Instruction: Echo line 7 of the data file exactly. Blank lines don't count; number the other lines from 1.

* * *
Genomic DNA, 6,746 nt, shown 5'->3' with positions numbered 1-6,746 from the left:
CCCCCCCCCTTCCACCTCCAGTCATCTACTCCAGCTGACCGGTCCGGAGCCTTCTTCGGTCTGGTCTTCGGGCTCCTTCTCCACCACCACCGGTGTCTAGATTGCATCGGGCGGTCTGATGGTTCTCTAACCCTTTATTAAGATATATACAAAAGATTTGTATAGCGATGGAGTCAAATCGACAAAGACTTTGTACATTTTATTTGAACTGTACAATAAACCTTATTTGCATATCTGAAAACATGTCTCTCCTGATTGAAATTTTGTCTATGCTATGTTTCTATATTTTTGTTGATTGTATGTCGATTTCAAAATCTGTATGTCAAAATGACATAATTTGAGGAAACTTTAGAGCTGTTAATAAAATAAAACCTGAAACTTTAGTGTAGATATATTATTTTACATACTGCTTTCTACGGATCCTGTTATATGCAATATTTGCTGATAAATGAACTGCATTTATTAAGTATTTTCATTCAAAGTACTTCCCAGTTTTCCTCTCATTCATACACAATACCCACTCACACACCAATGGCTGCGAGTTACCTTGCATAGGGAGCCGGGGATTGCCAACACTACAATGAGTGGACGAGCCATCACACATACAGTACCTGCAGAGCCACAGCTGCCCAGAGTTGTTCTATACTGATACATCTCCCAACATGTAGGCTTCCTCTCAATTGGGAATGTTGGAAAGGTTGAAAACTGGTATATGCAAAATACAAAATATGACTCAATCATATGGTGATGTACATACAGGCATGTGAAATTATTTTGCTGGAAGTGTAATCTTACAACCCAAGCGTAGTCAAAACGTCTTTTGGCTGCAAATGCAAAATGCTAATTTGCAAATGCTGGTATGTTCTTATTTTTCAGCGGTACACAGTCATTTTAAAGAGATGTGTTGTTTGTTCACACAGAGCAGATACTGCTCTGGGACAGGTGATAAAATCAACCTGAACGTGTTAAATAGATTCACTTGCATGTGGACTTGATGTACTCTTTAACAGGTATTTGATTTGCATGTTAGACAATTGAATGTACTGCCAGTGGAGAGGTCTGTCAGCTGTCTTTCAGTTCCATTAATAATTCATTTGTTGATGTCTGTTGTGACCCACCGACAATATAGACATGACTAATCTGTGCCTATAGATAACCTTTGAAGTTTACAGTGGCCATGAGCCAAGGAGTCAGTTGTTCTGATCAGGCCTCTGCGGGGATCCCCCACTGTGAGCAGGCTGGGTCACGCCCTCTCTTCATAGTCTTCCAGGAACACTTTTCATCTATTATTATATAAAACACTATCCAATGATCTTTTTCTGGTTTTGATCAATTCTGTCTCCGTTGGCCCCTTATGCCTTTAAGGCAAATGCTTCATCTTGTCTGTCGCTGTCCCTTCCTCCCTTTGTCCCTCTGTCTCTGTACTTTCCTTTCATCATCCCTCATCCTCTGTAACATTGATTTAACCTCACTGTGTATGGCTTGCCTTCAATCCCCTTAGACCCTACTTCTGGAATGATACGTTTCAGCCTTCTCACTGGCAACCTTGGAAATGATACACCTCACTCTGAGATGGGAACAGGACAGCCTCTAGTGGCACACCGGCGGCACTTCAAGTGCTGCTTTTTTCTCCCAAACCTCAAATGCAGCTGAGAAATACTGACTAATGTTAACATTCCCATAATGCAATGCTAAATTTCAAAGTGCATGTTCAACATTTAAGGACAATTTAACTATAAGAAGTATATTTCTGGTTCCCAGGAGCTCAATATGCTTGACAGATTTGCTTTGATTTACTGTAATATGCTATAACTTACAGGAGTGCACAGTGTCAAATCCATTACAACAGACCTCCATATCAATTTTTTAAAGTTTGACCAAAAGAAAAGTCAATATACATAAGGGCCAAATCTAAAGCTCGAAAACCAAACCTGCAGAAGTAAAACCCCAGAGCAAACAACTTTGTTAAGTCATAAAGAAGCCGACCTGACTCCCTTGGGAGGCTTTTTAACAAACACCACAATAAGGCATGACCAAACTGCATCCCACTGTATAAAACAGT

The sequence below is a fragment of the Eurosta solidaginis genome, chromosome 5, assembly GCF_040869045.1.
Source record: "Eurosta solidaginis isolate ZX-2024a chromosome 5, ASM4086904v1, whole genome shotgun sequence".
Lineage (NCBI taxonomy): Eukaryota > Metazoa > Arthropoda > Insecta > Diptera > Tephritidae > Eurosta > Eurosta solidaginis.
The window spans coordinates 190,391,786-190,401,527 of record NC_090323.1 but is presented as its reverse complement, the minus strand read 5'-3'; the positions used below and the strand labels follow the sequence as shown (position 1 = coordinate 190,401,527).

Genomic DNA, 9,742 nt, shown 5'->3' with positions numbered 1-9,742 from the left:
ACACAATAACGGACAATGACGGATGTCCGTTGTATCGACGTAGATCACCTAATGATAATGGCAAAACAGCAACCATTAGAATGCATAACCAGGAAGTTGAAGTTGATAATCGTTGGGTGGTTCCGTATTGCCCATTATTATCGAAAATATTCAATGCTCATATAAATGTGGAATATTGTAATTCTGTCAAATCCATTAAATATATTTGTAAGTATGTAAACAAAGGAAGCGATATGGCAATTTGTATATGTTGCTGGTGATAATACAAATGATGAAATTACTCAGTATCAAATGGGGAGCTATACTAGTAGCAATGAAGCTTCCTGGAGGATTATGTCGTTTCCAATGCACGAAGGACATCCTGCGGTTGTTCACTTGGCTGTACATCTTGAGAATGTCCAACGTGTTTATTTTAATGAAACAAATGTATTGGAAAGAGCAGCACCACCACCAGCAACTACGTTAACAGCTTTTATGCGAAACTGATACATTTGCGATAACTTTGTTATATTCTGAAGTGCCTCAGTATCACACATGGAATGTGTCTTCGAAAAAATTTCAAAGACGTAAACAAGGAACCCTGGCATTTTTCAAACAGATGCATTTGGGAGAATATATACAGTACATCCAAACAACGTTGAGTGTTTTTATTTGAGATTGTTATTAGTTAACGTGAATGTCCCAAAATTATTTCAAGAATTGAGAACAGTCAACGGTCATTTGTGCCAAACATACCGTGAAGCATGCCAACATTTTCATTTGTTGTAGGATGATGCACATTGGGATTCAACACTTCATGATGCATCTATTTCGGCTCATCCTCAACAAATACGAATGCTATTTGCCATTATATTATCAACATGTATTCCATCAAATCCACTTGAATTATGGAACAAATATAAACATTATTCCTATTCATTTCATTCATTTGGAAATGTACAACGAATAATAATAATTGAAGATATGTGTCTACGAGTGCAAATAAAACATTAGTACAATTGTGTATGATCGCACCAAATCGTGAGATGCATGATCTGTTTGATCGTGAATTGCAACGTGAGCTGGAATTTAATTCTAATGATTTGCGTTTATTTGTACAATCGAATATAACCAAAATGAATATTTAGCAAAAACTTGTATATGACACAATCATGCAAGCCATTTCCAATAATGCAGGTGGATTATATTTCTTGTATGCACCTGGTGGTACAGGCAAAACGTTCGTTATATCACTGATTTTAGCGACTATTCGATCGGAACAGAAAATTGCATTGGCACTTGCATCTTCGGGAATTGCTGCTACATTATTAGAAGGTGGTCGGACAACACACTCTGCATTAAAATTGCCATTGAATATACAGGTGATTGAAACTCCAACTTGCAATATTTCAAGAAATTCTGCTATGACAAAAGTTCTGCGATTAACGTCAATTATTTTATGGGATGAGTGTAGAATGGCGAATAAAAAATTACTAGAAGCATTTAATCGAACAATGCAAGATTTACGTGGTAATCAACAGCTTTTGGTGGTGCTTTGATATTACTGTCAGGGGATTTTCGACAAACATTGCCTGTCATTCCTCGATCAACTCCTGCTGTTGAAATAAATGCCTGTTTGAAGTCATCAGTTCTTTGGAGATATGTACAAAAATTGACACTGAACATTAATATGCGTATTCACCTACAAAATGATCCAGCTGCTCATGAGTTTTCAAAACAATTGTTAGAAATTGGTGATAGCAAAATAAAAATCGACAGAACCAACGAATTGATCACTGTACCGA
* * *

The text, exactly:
Genomic DNA, 9,742 nt, shown 5'->3' with positions numbered 1-9,742 from the left: